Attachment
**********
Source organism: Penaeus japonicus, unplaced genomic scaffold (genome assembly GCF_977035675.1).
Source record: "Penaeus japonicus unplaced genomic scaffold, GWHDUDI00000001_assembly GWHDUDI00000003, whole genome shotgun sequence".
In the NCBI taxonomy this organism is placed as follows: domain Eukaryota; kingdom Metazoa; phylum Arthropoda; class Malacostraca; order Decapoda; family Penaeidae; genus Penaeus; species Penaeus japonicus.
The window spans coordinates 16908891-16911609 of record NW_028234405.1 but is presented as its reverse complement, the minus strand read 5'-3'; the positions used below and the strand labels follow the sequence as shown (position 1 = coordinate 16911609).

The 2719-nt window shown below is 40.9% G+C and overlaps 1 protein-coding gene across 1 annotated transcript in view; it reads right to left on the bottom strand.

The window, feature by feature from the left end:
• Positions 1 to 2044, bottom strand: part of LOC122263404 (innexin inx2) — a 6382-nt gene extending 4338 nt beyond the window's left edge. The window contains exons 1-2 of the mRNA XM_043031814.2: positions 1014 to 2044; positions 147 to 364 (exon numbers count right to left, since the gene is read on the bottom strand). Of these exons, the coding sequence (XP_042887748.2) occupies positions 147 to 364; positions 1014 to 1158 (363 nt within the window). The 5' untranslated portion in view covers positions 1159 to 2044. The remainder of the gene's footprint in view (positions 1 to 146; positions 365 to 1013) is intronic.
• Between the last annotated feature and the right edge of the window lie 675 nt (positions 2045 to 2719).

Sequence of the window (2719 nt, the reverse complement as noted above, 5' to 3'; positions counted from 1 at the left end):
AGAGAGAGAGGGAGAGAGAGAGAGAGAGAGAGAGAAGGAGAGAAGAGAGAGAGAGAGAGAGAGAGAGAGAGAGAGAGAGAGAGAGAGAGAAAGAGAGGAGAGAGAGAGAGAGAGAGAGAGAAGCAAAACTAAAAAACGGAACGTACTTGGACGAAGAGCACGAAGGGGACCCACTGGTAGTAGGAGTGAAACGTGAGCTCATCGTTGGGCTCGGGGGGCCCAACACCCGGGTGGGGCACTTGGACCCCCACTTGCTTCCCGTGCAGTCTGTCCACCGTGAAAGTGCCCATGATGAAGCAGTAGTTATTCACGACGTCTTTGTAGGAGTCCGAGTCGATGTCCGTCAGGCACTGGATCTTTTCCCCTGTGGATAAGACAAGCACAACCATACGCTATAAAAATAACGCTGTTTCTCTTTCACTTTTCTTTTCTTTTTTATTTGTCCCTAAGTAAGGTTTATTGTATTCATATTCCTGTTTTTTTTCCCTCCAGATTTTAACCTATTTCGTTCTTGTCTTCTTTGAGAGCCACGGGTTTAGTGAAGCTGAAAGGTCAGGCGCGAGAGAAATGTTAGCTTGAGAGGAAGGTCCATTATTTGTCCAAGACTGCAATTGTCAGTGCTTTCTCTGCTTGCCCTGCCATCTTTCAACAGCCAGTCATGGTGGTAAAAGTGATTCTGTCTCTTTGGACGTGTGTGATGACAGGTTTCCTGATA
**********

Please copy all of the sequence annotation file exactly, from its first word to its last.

Source organism: Penaeus japonicus, unplaced genomic scaffold (genome assembly GCF_977035675.1).
Source record: "Penaeus japonicus unplaced genomic scaffold, GWHDUDI00000001_assembly GWHDUDI00000003, whole genome shotgun sequence".
In the NCBI taxonomy this organism is placed as follows: domain Eukaryota; kingdom Metazoa; phylum Arthropoda; class Malacostraca; order Decapoda; family Penaeidae; genus Penaeus; species Penaeus japonicus.
The window spans coordinates 16908891-16911609 of record NW_028234405.1 but is presented as its reverse complement, the minus strand read 5'-3'; the positions used below and the strand labels follow the sequence as shown (position 1 = coordinate 16911609).

The 2719-nt window shown below is 40.9% G+C and overlaps 1 protein-coding gene across 1 annotated transcript in view; it reads right to left on the bottom strand.

The window, feature by feature from the left end:
• Positions 1 to 2044, bottom strand: part of LOC122263404 (innexin inx2) — a 6382-nt gene extending 4338 nt beyond the window's left edge. The window contains exons 1-2 of the mRNA XM_043031814.2: positions 1014 to 2044; positions 147 to 364 (exon numbers count right to left, since the gene is read on the bottom strand). Of these exons, the coding sequence (XP_042887748.2) occupies positions 147 to 364; positions 1014 to 1158 (363 nt within the window). The 5' untranslated portion in view covers positions 1159 to 2044. The remainder of the gene's footprint in view (positions 1 to 146; positions 365 to 1013) is intronic.
• Between the last annotated feature and the right edge of the window lie 675 nt (positions 2045 to 2719).

Sequence of the window (2719 nt, the reverse complement as noted above, 5' to 3'; positions counted from 1 at the left end):
AGAGAGAGAGGGAGAGAGAGAGAGAGAGAGAGAGAAGGAGAGAAGAGAGAGAGAGAGAGAGAGAGAGAGAGAGAGAGAGAGAGAGAGAGAAAGAGAGGAGAGAGAGAGAGAGAGAGAGAGAAGCAAAACTAAAAAACGGAACGTACTTGGACGAAGAGCACGAAGGGGACCCACTGGTAGTAGGAGTGAAACGTGAGCTCATCGTTGGGCTCGGGGGGCCCAACACCCGGGTGGGGCACTTGGACCCCCACTTGCTTCCCGTGCAGTCTGTCCACCGTGAAAGTGCCCATGATGAAGCAGTAGTTATTCACGACGTCTTTGTAGGAGTCCGAGTCGATGTCCGTCAGGCACTGGATCTTTTCCCCTGTGGATAAGACAAGCACAACCATACGCTATAAAAATAACGCTGTTTCTCTTTCACTTTTCTTTTCTTTTTTATTTGTCCCTAAGTAAGGTTTATTGTATTCATATTCCTGTTTTTTTTCCCTCCAGATTTTAACCTATTTCGTTCTTGTCTTCTTTGAGAGCCACGGGTTTAGTGAAGCTGAAAGGTCAGGCGCGAGAGAAATGTTAGCTTGAGAGGAAGGTCCATTATTTGTCCAAGACTGCAATTGTCAGTGCTTTCTCTGCTTGCCCTGCCATCTTTCAACAGCCAGTCATGGTGGTAAAAGTGATTCTGTCTCTTTGGACGTGTGTGATGACAGGTTTCCTGATA